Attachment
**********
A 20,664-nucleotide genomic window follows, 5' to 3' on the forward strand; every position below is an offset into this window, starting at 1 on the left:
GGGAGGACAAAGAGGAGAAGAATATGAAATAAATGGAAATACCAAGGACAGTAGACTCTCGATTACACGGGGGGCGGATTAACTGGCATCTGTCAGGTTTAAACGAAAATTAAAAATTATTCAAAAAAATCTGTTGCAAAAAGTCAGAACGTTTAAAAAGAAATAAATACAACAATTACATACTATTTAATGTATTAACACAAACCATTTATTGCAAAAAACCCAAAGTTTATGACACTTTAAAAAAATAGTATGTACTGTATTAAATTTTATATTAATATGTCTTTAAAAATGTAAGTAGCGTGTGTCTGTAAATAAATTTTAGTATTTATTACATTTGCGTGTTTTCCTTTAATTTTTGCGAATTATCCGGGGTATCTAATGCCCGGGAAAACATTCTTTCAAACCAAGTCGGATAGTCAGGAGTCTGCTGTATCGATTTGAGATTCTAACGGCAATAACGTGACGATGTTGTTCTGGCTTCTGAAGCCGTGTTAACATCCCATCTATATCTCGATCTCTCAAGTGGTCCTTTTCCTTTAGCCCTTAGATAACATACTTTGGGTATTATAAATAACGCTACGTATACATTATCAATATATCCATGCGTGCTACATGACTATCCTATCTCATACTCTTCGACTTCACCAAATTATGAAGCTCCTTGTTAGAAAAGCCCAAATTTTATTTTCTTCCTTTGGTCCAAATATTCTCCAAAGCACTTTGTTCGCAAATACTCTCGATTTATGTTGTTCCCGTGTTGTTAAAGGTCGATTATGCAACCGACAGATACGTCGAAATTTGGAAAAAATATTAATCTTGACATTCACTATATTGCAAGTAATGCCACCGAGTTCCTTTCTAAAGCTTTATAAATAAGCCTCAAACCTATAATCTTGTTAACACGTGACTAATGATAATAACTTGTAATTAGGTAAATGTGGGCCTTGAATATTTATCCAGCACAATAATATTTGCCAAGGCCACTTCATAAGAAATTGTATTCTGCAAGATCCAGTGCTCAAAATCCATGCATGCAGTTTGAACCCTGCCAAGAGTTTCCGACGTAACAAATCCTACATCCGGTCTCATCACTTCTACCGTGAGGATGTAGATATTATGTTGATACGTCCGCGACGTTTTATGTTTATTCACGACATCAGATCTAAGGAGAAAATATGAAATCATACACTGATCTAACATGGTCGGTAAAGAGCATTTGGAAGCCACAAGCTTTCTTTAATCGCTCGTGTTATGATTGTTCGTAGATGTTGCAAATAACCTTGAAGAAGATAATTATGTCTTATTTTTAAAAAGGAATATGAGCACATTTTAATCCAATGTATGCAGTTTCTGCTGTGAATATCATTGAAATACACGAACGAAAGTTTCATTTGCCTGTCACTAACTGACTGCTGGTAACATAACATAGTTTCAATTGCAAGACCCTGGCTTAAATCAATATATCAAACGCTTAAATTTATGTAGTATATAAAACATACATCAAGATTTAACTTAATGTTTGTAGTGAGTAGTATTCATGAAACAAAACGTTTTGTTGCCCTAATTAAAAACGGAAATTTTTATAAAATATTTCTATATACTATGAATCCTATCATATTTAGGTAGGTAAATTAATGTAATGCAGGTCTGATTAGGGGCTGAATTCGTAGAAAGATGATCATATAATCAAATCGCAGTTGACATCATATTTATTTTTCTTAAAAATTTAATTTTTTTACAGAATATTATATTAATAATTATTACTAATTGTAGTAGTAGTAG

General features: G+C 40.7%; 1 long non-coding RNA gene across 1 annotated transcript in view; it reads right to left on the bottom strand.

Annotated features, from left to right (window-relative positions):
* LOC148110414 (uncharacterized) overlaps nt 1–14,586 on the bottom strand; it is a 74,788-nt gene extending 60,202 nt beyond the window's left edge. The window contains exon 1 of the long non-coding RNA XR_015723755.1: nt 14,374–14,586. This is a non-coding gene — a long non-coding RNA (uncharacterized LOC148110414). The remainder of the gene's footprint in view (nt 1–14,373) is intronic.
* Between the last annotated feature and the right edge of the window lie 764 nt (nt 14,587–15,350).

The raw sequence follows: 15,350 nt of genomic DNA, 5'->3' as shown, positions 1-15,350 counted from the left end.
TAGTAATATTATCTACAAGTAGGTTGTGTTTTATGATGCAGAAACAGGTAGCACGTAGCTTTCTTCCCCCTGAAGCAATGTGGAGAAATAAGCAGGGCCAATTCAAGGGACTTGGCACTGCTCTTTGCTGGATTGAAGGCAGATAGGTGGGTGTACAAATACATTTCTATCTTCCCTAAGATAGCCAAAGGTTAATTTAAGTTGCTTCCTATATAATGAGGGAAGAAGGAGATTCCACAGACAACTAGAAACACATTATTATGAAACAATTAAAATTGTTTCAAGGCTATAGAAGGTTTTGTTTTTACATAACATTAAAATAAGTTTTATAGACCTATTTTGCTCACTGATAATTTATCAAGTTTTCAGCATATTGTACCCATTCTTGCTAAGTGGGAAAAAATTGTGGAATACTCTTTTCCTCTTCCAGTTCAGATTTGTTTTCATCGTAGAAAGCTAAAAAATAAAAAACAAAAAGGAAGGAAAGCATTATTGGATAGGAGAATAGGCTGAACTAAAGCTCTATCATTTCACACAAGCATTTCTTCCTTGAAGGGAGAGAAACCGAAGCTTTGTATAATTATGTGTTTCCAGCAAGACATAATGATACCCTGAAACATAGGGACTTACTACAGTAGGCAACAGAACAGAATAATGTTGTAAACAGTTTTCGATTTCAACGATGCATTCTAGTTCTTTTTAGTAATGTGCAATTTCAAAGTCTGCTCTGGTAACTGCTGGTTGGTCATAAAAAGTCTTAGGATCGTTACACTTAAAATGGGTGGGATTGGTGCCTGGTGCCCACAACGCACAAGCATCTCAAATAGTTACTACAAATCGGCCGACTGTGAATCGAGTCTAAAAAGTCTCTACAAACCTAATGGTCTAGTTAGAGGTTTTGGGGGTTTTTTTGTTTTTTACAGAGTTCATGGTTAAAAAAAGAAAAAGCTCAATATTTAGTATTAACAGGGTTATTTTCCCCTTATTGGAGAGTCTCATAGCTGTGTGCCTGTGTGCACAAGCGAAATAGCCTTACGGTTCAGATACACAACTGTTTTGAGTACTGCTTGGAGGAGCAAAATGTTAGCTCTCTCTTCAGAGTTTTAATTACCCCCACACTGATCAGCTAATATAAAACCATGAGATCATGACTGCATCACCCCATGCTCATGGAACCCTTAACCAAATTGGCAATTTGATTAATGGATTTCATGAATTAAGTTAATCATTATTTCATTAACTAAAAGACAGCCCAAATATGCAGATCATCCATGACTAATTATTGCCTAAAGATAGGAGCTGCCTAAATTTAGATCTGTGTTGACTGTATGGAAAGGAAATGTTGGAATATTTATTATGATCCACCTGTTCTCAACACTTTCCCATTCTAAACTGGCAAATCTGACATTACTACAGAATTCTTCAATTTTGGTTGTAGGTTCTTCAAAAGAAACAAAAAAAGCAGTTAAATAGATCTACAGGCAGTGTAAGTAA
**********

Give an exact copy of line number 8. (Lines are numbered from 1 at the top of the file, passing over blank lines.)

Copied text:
TAGTAATATTATCTACAAGTAGGTTGTGTTTTATGATGCAGAAACAGGTAGCACGTAGCTTTCTTCCCCCTGAAGCAATGTGGAGAAATAAGCAGGGCCAATTCAAGGGACTTGGCACTGCTCTTTGCTGGATTGAAGGCAGATAGGTGGGTGTACAAATACATTTCTATCTTCCCTAAGATAGCCAAAGGTTAATTTAAGTTGCTTCCTATATAATGAGGGAAGAAGGAGATTCCACAGACAACTAGAAACACATTATTATGAAACAATTAAAATTGTTTCAAGGCTATAGAAGGTTTTGTTTTTACATAACATTAAAATAAGTTTTATAGACCTATTTTGCTCACTGATAATTTATCAAGTTTTCAGCATATTGTACCCATTCTTGCTAAGTGGGAAAAAATTGTGGAATACTCTTTTCCTCTTCCAGTTCAGATTTGTTTTCATCGTAGAAAGCTAAAAAATAAAAAACAAAAAGGAAGGAAAGCATTATTGGATAGGAGAATAGGCTGAACTAAAGCTCTATCATTTCACACAAGCATTTCTTCCTTGAAGGGAGAGAAACCGAAGCTTTGTATAATTATGTGTTTCCAGCAAGACATAATGATACCCTGAAACATAGGGACTTACTACAGTAGGCAACAGAACAGAATAATGTTGTAAACAGTTTTCGATTTCAACGATGCATTCTAGTTCTTTTTAGTAATGTGCAATTTCAAAGTCTGCTCTGGTAACTGCTGGTTGGTCATAAAAAGTCTTAGGATCGTTACACTTAAAATGGGTGGGATTGGTGCCTGGTGCCCACAACGCACAAGCATCTCAAATAGTTACTACAAATCGGCCGACTGTGAATCGAGTCTAAAAAGTCTCTACAAACCTAATGGTCTAGTTAGAGGTTTTGGGGGTTTTTTTGTTTTTTACAGAGTTCATGGTTAAAAAAAGAAAAAGCTCAATATTTAGTATTAACAGGGTTATTTTCCCCTTATTGGAGAGTCTCATAGCTGTGTGCCTGTGTGCACAAGCGAAATAGCCTTACGGTTCAGATACACAACTGTTTTGAGTACTGCTTGGAGGAGCAAAATGTTAGCTCTCTCTTCAGAGTTTTAATTACCCCCACACTGATCAGCTAATATAAAACCATGAGATCATGACTGCATCACCCCATGCTCATGGAACCCTTAACCAAATTGGCAATTTGATTAATGGATTTCATGAATTAAGTTAATCATTATTTCATTAACTAAAAGACAGCCCAAATATGCAGATCATCCATGACTAATTATTGCCTAAAGATAGGAGCTGCCTAAATTTAGATCTGTGTTGACTGTATGGAAAGGAAATGTTGGAATATTTATTATGATCCACCTGTTCTCAACACTTTCCCATTCTAAACTGGCAAATCTGACATTACTACAGAATTCTTCAATTTTGGTTGTAGGTTCTTCAAAAGAAACAAAAAAAGCAGTTAAATAGATCTACAGGCAGTGTAAGTAA